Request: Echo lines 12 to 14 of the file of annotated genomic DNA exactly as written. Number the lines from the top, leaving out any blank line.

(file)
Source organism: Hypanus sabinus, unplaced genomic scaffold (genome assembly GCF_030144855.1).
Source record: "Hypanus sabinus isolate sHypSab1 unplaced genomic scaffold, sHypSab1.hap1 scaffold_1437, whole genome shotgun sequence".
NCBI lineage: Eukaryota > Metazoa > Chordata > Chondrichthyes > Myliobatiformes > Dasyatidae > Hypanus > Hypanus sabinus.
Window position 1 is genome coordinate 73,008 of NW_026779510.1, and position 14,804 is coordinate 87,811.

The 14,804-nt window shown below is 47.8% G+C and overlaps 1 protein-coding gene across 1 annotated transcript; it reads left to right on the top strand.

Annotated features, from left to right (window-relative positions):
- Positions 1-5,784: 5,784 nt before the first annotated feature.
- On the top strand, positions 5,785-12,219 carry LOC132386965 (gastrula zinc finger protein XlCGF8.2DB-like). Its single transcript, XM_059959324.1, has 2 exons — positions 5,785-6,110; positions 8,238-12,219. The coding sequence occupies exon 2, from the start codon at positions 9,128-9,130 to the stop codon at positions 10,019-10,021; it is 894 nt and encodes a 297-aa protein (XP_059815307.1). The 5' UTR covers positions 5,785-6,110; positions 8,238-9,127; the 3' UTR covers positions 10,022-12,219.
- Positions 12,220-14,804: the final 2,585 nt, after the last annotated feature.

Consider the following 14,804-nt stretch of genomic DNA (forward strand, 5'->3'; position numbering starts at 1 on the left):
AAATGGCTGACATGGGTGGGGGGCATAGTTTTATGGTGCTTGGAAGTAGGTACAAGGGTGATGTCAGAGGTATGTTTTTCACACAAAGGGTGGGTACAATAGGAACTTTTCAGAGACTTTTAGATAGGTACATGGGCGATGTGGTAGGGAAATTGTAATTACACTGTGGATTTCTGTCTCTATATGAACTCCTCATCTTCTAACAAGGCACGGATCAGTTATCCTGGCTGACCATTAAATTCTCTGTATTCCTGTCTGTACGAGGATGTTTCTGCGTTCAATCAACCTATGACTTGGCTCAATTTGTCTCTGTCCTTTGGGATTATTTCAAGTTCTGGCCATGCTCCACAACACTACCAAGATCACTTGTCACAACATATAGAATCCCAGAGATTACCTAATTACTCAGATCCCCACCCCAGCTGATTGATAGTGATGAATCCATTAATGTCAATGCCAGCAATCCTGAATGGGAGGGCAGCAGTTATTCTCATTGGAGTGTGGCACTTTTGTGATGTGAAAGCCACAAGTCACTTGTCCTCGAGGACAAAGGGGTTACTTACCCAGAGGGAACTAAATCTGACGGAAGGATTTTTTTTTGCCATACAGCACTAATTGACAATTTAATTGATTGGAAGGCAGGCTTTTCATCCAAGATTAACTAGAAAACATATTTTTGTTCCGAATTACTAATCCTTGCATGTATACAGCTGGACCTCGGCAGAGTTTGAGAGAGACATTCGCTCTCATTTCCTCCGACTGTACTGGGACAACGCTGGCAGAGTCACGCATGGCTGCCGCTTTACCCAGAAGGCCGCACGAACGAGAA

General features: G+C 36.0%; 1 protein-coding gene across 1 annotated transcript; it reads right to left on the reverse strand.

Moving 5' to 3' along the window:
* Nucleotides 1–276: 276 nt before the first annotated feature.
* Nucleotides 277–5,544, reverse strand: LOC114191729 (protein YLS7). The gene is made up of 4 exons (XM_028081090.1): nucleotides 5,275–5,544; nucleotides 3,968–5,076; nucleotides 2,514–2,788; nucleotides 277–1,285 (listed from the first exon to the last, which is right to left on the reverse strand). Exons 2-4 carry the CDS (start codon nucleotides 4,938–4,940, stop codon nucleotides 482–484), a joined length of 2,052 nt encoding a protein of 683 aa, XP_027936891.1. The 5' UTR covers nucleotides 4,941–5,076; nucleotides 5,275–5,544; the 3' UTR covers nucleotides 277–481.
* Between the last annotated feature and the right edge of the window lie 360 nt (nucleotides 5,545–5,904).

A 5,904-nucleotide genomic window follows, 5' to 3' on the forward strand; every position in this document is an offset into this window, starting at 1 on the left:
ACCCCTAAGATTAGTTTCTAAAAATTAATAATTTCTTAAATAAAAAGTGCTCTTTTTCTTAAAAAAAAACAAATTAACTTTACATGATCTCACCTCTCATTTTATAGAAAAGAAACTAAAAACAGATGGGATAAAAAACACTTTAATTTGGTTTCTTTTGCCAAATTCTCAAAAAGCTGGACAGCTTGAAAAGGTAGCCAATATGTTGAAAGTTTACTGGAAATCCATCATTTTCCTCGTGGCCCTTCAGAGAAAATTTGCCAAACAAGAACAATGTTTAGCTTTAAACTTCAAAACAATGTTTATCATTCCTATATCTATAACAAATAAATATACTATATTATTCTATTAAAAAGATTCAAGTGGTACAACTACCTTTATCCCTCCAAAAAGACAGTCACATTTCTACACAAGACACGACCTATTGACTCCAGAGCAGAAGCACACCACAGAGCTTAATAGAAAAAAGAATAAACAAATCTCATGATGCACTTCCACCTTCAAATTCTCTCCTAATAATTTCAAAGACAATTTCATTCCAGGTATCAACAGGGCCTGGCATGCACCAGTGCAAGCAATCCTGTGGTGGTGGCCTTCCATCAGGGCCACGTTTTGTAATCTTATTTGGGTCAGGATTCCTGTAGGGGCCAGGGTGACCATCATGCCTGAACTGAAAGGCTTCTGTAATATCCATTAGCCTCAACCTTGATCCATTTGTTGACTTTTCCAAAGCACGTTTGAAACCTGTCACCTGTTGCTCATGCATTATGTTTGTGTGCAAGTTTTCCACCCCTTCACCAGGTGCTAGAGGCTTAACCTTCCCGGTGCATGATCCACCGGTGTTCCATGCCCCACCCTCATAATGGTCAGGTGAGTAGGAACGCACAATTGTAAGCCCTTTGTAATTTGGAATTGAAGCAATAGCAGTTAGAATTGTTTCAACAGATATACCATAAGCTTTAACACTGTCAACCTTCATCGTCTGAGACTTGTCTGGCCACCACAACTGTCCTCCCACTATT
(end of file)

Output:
General features: G+C 36.0%; 1 protein-coding gene across 1 annotated transcript; it reads right to left on the reverse strand.

Moving 5' to 3' along the window:
* Nucleotides 1–276: 276 nt before the first annotated feature.